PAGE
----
# Aperiodic Tessellations

Jump to navigationJump to search
Federation Square, Melbourne, Australia

Relevant examples from Escher's work:

## Non-periodic Tessellations

The tessellations covered to this point have all been periodic tessellations. They have translation symmetry, and so they look the same at different points in the plane. Periodic tessellations form patterns with symmetry given by one of the seventeen wallpaper groups.

A non-periodic tessellation is a tessellation which is not periodic. That is, a tessellation which has no translation symmetry. Escher's free form prints Mosaic and Mosaic II are examples of non-periodic tessellations, but they only cover a portion of the plane. Escher could certainly have extended these to cover more of the plane, but he would have had many decisions to make in order to continue. It is not hard to imagine a tessellation of the entire plane consisting of tiles which are all different. However, most of the mathematical interest in non-periodic tessellations comes from the search for examples that use a limited number of tiles.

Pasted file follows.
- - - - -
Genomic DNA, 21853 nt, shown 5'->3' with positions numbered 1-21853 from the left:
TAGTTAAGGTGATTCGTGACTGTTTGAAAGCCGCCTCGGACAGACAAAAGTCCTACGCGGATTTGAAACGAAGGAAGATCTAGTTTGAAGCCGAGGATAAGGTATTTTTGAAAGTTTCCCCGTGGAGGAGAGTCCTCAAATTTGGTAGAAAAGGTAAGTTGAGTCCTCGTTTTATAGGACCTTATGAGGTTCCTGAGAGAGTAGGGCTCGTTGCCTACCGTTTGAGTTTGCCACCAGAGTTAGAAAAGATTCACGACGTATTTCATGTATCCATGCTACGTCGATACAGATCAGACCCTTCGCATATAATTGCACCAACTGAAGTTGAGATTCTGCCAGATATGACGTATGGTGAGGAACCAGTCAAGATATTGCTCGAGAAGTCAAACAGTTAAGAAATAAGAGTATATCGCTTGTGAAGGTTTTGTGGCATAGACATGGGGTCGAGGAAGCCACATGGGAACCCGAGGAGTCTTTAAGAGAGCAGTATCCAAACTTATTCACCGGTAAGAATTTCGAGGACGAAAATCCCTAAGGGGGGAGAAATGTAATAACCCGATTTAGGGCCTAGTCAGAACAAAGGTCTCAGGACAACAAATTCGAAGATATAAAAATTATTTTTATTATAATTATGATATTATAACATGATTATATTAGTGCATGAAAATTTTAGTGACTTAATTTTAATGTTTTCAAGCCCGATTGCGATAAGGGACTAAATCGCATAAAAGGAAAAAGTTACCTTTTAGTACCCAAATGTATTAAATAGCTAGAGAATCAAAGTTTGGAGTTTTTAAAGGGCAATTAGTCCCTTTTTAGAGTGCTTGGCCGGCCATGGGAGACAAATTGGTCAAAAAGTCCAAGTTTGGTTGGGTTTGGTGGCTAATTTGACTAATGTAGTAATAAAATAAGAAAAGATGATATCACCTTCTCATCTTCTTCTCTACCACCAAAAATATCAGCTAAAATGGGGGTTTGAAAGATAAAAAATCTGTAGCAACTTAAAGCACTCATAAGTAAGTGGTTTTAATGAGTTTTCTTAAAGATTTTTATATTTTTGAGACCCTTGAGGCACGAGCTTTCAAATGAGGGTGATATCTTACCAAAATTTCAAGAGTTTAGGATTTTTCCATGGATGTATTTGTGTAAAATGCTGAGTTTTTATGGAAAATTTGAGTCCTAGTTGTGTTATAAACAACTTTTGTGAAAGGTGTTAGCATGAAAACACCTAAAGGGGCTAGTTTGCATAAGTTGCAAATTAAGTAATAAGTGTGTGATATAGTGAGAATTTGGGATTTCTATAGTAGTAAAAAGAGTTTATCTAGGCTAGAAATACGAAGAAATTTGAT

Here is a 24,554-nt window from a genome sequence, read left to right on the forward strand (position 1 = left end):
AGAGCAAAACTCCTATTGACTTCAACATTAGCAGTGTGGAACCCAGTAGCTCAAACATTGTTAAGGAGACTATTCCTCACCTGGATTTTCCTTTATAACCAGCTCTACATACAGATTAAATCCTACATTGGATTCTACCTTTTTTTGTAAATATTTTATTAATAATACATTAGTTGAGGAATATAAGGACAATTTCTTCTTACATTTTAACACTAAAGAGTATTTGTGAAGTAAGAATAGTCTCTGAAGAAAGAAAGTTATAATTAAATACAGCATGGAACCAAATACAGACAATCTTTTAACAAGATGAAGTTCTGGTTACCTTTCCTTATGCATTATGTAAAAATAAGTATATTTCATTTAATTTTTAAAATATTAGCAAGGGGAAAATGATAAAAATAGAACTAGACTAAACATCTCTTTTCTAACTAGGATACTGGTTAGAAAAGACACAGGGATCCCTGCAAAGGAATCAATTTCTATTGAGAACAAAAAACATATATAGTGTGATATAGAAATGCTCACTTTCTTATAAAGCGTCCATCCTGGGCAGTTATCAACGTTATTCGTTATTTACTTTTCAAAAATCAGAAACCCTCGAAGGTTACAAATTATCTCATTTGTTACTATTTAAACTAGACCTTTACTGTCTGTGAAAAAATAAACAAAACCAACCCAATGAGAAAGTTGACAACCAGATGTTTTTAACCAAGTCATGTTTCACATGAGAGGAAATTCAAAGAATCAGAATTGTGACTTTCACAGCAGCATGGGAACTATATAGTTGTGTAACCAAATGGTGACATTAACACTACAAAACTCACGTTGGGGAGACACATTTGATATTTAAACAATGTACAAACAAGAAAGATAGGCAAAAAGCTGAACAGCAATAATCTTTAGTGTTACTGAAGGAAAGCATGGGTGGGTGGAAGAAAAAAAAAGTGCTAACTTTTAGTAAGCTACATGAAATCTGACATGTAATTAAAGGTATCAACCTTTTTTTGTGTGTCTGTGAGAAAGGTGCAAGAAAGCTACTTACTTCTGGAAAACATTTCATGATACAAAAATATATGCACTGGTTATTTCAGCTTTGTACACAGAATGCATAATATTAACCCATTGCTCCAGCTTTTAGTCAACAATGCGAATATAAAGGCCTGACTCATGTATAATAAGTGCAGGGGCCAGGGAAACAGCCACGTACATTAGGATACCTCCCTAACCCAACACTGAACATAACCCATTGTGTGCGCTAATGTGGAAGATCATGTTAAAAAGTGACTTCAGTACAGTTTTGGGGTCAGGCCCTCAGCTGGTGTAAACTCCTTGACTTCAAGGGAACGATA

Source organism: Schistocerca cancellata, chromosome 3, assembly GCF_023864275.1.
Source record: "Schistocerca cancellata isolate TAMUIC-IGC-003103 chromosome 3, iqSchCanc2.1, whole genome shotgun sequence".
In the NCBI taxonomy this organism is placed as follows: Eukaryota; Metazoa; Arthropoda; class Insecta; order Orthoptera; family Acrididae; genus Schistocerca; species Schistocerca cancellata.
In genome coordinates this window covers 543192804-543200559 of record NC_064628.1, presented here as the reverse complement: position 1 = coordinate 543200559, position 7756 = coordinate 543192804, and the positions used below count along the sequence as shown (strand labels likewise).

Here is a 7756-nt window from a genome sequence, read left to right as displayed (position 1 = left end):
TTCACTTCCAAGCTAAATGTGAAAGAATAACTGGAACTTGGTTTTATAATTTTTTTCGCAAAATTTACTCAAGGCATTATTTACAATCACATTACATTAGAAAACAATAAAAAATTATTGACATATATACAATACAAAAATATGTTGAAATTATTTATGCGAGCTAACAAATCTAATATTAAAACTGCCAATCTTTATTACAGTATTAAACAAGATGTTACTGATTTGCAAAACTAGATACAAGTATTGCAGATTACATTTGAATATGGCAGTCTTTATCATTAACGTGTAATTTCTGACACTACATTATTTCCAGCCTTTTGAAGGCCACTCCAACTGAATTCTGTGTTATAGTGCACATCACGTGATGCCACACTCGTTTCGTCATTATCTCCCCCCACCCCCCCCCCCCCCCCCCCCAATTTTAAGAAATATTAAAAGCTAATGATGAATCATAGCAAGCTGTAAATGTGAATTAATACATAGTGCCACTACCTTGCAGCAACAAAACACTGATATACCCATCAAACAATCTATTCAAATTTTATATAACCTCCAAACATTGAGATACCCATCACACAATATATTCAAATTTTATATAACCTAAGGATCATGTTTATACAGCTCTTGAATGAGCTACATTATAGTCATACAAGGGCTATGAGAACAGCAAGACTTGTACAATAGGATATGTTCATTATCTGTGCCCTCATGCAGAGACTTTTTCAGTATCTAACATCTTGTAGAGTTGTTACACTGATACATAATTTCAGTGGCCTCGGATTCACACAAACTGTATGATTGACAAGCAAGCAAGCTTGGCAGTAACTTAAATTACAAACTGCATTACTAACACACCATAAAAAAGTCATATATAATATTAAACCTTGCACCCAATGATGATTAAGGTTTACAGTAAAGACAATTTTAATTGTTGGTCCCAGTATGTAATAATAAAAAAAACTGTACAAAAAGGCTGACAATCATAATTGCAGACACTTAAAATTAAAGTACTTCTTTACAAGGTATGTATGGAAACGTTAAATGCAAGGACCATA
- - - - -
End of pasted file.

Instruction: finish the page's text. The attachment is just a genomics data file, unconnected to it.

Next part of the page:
## Explorations

Begin learning about non-periodic tessellations with these:

## Random Tessellations

An easy method for creating a non-periodic tiling using only one type of tile is to use triangles to make squares in two different ways. For example:

We label the squares with “0” and “1”. A random number generator (or a coin flip) can generate a string of 0’s and 1’s, which translate into squares that result in a tessellation with no translation symmetry. As an example, 64 random numbers were used to generate the following portion of an aperiodic tessellation:

## Radial and Spiral Tilings

Another way to create beautiful non-periodic tilings is to choose tiles which can form concentric rings. The 30°-75°-75° isoceles triangle is one example, and it can form a radial tiling as shown below. By shifting the upper half of the radial tiling one triangle to the right, a spiral tiling is formed.

A radial tiling A spiral tiling